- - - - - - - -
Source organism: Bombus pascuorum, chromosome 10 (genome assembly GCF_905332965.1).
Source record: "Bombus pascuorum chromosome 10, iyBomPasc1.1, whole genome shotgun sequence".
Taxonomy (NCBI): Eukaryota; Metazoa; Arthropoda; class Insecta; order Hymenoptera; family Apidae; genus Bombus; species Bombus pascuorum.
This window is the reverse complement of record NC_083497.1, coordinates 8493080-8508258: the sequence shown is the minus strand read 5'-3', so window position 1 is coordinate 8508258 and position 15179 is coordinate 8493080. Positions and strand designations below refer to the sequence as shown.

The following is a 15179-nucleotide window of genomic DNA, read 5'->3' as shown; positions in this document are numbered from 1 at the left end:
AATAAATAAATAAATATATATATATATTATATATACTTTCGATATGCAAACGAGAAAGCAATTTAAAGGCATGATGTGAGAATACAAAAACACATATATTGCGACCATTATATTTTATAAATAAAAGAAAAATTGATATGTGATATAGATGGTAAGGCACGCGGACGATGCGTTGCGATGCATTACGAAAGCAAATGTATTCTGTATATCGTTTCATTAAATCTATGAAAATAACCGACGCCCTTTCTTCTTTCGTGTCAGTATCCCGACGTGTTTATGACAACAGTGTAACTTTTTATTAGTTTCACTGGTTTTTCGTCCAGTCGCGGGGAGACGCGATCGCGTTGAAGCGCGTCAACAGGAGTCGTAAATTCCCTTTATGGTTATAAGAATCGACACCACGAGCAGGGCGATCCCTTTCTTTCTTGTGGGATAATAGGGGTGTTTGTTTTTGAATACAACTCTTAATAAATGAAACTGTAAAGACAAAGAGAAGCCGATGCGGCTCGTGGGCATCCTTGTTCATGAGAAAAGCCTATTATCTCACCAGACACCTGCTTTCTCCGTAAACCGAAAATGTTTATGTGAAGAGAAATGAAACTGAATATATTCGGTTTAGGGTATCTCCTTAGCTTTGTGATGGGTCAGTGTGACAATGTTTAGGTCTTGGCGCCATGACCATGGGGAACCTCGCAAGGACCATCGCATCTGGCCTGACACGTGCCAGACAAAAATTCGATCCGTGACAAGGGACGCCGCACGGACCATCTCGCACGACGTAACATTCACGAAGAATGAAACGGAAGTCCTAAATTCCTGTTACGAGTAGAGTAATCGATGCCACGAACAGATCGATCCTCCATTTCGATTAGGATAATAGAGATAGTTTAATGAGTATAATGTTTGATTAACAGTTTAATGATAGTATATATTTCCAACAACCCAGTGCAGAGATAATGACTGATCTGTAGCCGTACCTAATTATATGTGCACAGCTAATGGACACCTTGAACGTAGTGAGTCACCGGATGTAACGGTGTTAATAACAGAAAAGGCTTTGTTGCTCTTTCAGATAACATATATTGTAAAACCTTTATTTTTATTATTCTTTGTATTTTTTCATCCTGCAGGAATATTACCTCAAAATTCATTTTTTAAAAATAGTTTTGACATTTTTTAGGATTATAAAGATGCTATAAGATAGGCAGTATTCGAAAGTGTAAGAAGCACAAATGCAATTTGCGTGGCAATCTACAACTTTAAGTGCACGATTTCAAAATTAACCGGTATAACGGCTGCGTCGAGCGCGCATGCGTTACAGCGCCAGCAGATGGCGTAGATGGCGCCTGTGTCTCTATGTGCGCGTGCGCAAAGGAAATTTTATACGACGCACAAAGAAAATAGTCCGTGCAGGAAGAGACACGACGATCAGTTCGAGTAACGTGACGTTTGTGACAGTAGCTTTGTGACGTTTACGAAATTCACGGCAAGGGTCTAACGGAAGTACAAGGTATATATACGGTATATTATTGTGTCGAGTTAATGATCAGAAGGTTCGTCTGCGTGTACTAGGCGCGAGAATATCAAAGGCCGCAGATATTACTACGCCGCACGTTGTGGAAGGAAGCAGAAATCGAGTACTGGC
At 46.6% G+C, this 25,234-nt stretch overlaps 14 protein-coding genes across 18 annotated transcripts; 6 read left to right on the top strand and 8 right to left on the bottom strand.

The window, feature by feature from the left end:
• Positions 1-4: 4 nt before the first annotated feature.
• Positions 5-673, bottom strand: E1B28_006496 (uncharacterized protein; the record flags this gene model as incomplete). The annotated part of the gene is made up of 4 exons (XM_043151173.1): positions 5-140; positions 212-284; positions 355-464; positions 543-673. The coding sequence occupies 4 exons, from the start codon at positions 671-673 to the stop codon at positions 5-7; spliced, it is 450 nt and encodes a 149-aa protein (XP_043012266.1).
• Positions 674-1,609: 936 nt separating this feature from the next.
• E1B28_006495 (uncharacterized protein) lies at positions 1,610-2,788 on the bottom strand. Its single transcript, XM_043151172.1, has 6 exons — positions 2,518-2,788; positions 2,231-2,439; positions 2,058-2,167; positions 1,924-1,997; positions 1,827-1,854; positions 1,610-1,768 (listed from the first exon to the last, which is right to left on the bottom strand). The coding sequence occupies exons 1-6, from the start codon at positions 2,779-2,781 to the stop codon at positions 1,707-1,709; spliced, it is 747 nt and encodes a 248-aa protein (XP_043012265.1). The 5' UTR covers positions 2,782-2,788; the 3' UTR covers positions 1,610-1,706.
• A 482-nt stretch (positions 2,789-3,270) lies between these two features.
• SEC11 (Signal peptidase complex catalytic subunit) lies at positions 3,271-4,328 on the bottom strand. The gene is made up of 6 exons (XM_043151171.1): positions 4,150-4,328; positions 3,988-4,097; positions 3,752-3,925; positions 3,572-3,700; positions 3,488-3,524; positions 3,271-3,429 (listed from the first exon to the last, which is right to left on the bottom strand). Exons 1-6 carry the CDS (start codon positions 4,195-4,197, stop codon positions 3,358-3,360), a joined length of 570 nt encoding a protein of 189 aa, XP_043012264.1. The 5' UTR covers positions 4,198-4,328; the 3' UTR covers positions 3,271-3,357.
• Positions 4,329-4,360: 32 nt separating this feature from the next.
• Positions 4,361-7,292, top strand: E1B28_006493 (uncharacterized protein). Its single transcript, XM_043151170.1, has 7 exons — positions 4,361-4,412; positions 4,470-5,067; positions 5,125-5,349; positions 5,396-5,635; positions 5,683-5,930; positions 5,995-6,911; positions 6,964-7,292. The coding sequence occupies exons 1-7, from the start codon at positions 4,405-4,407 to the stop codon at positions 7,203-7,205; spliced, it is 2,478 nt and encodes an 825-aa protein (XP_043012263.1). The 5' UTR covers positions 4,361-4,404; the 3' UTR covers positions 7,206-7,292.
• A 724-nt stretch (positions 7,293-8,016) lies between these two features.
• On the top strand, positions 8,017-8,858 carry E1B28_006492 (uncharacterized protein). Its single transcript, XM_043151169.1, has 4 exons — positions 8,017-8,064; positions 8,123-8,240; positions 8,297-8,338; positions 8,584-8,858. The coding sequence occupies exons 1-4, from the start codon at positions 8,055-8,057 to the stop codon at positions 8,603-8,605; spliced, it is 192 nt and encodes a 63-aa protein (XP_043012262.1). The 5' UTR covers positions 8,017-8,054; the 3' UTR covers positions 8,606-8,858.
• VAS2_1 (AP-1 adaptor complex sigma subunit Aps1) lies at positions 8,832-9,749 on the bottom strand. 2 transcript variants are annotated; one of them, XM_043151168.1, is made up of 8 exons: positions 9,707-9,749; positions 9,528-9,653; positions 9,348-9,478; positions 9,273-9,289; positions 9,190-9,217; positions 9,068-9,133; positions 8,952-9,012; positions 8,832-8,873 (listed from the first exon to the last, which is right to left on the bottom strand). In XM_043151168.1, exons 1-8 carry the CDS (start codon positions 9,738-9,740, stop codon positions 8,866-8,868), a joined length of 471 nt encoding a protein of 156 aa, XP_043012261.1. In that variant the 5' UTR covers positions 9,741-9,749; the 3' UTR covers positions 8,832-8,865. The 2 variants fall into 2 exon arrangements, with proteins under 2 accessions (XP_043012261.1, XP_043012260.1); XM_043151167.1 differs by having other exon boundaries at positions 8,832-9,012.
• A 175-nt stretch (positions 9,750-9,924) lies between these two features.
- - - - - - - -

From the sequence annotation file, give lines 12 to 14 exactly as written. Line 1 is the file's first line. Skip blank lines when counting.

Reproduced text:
• E1B28_006495 (uncharacterized protein) lies at positions 1,610-2,788 on the bottom strand. Its single transcript, XM_043151172.1, has 6 exons — positions 2,518-2,788; positions 2,231-2,439; positions 2,058-2,167; positions 1,924-1,997; positions 1,827-1,854; positions 1,610-1,768 (listed from the first exon to the last, which is right to left on the bottom strand). The coding sequence occupies exons 1-6, from the start codon at positions 2,779-2,781 to the stop codon at positions 1,707-1,709; spliced, it is 747 nt and encodes a 248-aa protein (XP_043012265.1). The 5' UTR covers positions 2,782-2,788; the 3' UTR covers positions 1,610-1,706.
• A 482-nt stretch (positions 2,789-3,270) lies between these two features.
• SEC11 (Signal peptidase complex catalytic subunit) lies at positions 3,271-4,328 on the bottom strand. The gene is made up of 6 exons (XM_043151171.1): positions 4,150-4,328; positions 3,988-4,097; positions 3,752-3,925; positions 3,572-3,700; positions 3,488-3,524; positions 3,271-3,429 (listed from the first exon to the last, which is right to left on the bottom strand). Exons 1-6 carry the CDS (start codon positions 4,195-4,197, stop codon positions 3,358-3,360), a joined length of 570 nt encoding a protein of 189 aa, XP_043012264.1. The 5' UTR covers positions 4,198-4,328; the 3' UTR covers positions 3,271-3,357.